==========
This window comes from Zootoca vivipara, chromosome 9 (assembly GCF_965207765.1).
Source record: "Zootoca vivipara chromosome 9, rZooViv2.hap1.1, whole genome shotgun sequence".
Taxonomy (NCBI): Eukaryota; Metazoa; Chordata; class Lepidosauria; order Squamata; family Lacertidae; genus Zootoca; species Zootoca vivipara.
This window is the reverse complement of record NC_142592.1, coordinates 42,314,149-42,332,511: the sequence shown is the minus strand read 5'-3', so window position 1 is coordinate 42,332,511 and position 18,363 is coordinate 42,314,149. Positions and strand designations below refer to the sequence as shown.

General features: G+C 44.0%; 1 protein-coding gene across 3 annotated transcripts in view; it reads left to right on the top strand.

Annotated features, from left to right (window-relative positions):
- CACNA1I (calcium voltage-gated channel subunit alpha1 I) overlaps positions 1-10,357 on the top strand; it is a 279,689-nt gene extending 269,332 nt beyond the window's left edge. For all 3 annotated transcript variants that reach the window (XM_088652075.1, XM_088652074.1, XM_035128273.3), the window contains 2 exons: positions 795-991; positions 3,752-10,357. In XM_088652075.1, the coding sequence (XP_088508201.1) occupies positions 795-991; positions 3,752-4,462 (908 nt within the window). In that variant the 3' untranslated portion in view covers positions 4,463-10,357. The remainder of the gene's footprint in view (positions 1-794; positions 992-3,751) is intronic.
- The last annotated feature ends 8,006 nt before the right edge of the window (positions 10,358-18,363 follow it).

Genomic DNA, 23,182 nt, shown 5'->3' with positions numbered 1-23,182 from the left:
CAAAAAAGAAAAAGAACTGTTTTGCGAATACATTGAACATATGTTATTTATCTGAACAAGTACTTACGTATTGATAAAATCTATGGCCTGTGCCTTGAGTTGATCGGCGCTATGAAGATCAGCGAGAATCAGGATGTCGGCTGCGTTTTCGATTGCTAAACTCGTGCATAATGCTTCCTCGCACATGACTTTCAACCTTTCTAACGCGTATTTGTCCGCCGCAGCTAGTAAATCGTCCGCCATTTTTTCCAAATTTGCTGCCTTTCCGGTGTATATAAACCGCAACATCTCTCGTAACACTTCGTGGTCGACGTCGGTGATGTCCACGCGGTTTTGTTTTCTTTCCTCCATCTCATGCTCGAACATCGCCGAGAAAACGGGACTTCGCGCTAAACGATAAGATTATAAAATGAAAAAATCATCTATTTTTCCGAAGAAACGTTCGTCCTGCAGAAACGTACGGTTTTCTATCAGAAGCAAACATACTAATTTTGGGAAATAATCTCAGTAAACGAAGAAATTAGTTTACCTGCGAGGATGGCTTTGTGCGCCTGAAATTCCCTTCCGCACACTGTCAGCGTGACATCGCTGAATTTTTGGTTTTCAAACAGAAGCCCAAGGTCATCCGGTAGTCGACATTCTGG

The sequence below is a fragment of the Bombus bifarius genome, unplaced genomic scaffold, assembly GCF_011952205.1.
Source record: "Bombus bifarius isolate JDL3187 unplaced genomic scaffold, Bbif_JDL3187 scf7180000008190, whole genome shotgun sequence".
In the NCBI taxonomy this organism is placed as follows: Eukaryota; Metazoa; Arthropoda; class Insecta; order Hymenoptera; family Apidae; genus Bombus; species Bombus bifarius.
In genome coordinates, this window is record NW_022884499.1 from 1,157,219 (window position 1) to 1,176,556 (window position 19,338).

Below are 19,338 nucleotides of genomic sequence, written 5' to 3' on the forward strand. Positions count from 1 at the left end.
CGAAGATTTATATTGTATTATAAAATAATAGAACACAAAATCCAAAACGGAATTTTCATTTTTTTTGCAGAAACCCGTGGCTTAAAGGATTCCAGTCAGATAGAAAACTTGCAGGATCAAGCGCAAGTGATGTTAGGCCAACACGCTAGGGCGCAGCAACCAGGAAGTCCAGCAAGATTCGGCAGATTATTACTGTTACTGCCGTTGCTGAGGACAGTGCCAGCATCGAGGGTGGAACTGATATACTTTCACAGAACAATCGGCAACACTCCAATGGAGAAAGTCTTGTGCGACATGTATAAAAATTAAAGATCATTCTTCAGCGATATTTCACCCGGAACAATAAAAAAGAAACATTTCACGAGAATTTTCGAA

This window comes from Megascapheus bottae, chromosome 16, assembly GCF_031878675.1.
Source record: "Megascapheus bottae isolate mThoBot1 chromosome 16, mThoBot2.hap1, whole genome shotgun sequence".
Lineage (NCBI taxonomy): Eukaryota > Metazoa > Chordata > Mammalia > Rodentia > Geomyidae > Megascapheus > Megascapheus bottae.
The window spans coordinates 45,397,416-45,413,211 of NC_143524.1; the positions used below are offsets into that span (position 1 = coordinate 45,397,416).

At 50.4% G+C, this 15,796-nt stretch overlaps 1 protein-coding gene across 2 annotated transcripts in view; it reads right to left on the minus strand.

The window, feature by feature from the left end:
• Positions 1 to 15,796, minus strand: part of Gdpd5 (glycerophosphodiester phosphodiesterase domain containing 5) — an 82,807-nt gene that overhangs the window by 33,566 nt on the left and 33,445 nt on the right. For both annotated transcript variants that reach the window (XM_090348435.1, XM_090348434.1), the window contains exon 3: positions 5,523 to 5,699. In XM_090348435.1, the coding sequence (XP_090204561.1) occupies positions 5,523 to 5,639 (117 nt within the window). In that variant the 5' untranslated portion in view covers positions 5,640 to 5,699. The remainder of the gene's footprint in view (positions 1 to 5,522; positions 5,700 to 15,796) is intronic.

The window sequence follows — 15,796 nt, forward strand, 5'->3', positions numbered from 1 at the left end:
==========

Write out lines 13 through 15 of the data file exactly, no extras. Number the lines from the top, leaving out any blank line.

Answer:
In the NCBI taxonomy this organism is placed as follows: Eukaryota; Metazoa; Arthropoda; class Insecta; order Hymenoptera; family Apidae; genus Bombus; species Bombus bifarius.
In genome coordinates, this window is record NW_022884499.1 from 1,157,219 (window position 1) to 1,176,556 (window position 19,338).

Below are 19,338 nucleotides of genomic sequence, written 5' to 3' on the forward strand. Positions count from 1 at the left end.